The income tax treatment of sports enterprises and their players is distinctive due to the itinerant nature of the business, and the desire of states and localities to ensure a revenue stream when the big game comes to town, particularly when many of the players are highly compensated (whether or not they actually deliver on the field of play). Assuredly, players have long been cognizant of the disparities in state and local tax burdens that exist when deciding what team to play for, often leading to players choosing Florida or Texas franchises because these states do not impose a personal income tax. While the Pennsylvania personal income tax is one of the lowest in the nation, particularly in comparison to New York or California, local earned income taxes and the Philadelphia Wage Tax make the overall Pennsylvania income tax rate somewhat less attractive. And as described above, the charges (fees or taxes) imposed on nonresident athletes can be significant when aggregated as a whole, even impacting those who establish residence in Florida or Texas. With respect to this controversy, the future of Pittsburgh’s Facility Fee now depends on whether the City decides to appeal the ruling to the Pennsylvania Commonwealth Court, in which case the trial court decision would not be the final disposition of the case. Until that time, the injunction entered by the Court bars the City from enforcing the fee.
1 National Hockey League Players Association et al. v. City of Pittsburgh, No. GD-19-015542, Allegheny County (Pennsylvania) Court of Common Pleas, Sept. 21, 2022.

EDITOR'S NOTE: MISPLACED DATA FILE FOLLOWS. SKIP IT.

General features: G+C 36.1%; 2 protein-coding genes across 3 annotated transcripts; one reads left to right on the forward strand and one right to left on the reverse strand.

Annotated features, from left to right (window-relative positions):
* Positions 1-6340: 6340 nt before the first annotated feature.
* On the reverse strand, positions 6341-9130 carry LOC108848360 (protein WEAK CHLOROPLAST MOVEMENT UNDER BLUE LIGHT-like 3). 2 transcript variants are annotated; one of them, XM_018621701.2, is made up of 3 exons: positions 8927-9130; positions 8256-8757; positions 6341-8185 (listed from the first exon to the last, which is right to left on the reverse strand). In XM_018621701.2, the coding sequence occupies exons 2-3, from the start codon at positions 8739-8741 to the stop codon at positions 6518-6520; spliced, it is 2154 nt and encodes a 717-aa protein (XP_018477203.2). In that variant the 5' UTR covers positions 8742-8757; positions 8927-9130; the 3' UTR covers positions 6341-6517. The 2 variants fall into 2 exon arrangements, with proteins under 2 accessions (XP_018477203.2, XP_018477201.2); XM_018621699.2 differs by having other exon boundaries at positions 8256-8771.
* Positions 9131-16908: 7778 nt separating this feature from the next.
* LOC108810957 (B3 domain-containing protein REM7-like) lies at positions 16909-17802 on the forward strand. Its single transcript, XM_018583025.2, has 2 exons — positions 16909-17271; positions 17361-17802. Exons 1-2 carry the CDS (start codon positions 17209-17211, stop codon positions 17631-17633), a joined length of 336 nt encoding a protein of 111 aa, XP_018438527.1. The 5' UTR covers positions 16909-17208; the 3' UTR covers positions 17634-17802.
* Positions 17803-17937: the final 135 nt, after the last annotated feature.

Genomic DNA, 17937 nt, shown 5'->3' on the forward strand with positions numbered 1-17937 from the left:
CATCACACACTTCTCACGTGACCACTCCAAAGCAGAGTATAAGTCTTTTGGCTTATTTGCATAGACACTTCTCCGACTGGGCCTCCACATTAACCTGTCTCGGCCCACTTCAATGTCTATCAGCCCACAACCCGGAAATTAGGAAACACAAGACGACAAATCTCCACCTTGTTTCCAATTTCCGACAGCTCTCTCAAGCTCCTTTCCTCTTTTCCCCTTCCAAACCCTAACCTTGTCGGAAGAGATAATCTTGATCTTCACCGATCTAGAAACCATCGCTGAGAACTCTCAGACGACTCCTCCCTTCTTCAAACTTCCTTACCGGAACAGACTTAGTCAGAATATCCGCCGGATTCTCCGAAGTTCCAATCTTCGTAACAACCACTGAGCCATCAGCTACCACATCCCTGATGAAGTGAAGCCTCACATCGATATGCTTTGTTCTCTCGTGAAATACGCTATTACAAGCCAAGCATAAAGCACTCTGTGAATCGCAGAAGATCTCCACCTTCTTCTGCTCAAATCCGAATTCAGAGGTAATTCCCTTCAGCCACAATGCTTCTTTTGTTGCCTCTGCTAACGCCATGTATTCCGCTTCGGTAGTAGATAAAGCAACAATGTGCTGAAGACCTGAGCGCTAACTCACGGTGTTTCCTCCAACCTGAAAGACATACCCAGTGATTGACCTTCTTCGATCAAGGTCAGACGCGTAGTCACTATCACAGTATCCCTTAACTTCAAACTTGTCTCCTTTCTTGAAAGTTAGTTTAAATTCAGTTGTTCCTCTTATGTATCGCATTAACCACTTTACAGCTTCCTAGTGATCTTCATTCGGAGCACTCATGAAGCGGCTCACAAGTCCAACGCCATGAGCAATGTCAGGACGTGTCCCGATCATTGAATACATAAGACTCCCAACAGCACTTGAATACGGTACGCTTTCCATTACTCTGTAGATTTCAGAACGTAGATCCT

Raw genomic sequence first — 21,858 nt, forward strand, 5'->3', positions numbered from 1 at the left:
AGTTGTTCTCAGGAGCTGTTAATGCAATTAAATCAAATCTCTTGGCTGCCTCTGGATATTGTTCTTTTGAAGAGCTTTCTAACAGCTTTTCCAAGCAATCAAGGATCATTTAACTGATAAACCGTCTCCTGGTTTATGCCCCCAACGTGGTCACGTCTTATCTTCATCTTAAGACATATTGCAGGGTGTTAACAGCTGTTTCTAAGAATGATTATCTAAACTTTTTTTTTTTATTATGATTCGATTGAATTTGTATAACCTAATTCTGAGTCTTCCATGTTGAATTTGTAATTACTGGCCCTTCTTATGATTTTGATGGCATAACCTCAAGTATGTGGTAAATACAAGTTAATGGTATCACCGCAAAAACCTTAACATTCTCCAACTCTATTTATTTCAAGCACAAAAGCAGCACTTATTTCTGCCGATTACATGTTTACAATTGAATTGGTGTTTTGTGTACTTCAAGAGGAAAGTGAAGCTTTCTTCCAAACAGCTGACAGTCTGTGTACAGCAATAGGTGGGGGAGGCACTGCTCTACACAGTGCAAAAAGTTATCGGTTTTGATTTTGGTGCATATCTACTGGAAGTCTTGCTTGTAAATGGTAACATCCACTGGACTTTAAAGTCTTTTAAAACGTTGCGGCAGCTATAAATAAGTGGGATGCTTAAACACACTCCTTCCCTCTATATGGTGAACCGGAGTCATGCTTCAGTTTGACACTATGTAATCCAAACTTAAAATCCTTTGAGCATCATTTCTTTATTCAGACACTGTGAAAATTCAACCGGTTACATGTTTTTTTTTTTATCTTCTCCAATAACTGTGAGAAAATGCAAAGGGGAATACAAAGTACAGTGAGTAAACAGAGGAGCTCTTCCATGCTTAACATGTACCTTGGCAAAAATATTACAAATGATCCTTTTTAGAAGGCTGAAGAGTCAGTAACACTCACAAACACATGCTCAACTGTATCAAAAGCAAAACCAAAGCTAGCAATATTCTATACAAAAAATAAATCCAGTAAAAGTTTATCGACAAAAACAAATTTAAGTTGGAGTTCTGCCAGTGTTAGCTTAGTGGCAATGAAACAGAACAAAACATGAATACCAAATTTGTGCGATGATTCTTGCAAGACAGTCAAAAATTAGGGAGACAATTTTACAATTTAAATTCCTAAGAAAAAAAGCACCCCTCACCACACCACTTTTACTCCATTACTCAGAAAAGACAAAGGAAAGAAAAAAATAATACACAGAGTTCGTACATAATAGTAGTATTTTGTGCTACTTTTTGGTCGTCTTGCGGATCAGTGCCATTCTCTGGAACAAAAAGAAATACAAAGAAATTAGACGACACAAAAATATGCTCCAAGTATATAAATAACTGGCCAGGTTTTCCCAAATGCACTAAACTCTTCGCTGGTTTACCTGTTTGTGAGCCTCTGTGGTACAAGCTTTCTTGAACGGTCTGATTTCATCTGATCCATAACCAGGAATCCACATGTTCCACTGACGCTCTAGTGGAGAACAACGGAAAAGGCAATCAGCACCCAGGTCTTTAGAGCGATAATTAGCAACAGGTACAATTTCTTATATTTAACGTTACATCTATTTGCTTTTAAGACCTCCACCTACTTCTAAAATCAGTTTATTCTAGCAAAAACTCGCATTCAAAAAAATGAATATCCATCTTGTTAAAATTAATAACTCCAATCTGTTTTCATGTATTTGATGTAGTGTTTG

2 Pittsburgh City Code § 271.01.
3 Pennsylvania’s Uniformity Clause requires that “[a]ll taxes shall be uniform, upon the same class of subjects, within the territorial limits of the authority levying the tax, and shall be levied and collected under the general laws.” Pa. Const. art. VIII, § 1.
4 Citing National Biscuit Company v. City of Philadelphia, 98 A.2d 182 (Pa. 1953).
5 No. 12 MAP 2020, Pennsylvania Supreme Court, Dec. 22, 2021. For further discussion of this case, see GT SALT Alert: Pennsylvania severs net loss carryover provision.
6 171 A.3d 682 (Pa. 2017).
7 Valley Forge Towers Apartments, LP v. Upper Merion School District, 163 A.3d 962 (Pa. 2017).
8 Hillenmeyer v. Cleveland Board of Review, 37 N.E.3d 1248 (Ohio 2015).
9 Tenn. H.B. 1134, Laws 2014.
Matthew D. Melinson
Matthew Melinson is a partner in Grant Thornton's Philadelphia office and the national leader of the SALT practice's indirect tax services. Melinson is responsible for all aspects of multistate tax consulting and planning and compliance related to income tax, franchise tax, sales and use tax, credits and incentives, real estate tax, and personal property tax.
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Jamie Yesnowitz, principal serving as the State and Local Tax (SALT) leader within Grant Thornton's Washington National Tax Office, is a national technical resource for Grant Thornton's SALT practice. He has 22 years of broad-based SALT consulting experience at the national and practice office levels in large public accounting firms.